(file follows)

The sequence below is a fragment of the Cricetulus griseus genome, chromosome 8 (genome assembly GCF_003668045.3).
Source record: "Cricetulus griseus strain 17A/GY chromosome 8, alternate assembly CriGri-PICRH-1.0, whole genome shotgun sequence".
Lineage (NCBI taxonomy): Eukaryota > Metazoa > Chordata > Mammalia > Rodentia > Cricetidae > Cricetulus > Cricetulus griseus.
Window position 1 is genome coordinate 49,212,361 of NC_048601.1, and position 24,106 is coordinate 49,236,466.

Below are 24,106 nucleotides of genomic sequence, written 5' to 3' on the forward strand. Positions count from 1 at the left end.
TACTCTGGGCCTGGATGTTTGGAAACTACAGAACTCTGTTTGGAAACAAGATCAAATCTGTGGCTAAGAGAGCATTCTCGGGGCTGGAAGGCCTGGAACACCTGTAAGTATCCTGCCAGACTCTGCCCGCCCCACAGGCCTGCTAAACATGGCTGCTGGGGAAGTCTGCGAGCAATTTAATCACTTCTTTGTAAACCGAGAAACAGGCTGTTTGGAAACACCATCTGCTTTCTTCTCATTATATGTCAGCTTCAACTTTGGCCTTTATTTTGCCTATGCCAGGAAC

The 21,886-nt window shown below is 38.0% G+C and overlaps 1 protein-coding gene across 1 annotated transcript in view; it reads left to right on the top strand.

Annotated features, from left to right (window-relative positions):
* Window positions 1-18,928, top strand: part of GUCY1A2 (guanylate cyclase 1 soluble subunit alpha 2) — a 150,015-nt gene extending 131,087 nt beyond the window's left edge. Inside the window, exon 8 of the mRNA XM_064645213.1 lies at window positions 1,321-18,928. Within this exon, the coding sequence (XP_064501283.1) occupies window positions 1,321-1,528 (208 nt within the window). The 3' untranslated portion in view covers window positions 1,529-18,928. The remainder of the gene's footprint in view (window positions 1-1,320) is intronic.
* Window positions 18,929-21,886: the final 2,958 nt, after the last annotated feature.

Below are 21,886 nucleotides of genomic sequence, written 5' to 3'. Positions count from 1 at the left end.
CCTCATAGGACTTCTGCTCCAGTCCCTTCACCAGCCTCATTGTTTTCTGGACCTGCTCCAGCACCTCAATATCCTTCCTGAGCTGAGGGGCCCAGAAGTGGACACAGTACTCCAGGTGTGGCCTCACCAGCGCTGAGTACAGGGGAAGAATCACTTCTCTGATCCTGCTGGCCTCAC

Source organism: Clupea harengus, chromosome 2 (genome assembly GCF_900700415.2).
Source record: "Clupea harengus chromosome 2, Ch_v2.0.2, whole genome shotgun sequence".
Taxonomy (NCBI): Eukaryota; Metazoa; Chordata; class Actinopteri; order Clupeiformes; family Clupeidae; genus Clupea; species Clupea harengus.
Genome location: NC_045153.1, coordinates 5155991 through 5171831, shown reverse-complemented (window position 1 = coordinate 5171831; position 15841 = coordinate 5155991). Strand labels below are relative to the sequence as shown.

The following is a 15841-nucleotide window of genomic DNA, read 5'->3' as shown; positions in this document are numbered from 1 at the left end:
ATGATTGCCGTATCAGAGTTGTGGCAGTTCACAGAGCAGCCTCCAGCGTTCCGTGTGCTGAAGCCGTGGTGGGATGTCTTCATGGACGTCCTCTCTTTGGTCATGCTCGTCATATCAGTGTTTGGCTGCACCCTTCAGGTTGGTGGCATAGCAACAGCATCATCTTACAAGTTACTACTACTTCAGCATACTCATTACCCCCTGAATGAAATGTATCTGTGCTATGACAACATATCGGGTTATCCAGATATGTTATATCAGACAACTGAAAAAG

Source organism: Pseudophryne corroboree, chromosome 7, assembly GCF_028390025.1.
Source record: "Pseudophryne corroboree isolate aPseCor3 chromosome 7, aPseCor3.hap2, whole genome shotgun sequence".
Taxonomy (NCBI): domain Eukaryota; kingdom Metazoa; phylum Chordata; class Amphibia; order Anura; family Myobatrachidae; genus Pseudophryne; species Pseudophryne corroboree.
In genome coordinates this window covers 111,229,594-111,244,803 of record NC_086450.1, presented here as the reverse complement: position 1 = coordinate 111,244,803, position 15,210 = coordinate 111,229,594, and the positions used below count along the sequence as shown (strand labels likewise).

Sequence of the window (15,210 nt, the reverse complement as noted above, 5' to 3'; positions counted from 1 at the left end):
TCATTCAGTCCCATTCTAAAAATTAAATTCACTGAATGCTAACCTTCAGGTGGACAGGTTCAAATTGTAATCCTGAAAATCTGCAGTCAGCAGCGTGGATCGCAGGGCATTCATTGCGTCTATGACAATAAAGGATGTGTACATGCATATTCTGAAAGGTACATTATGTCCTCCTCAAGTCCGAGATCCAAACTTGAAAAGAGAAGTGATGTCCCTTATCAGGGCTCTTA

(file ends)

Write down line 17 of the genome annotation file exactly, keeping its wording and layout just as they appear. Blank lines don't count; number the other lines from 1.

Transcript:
The following is a 15841-nucleotide window of genomic DNA, read 5'->3' as shown; positions in this document are numbered from 1 at the left end: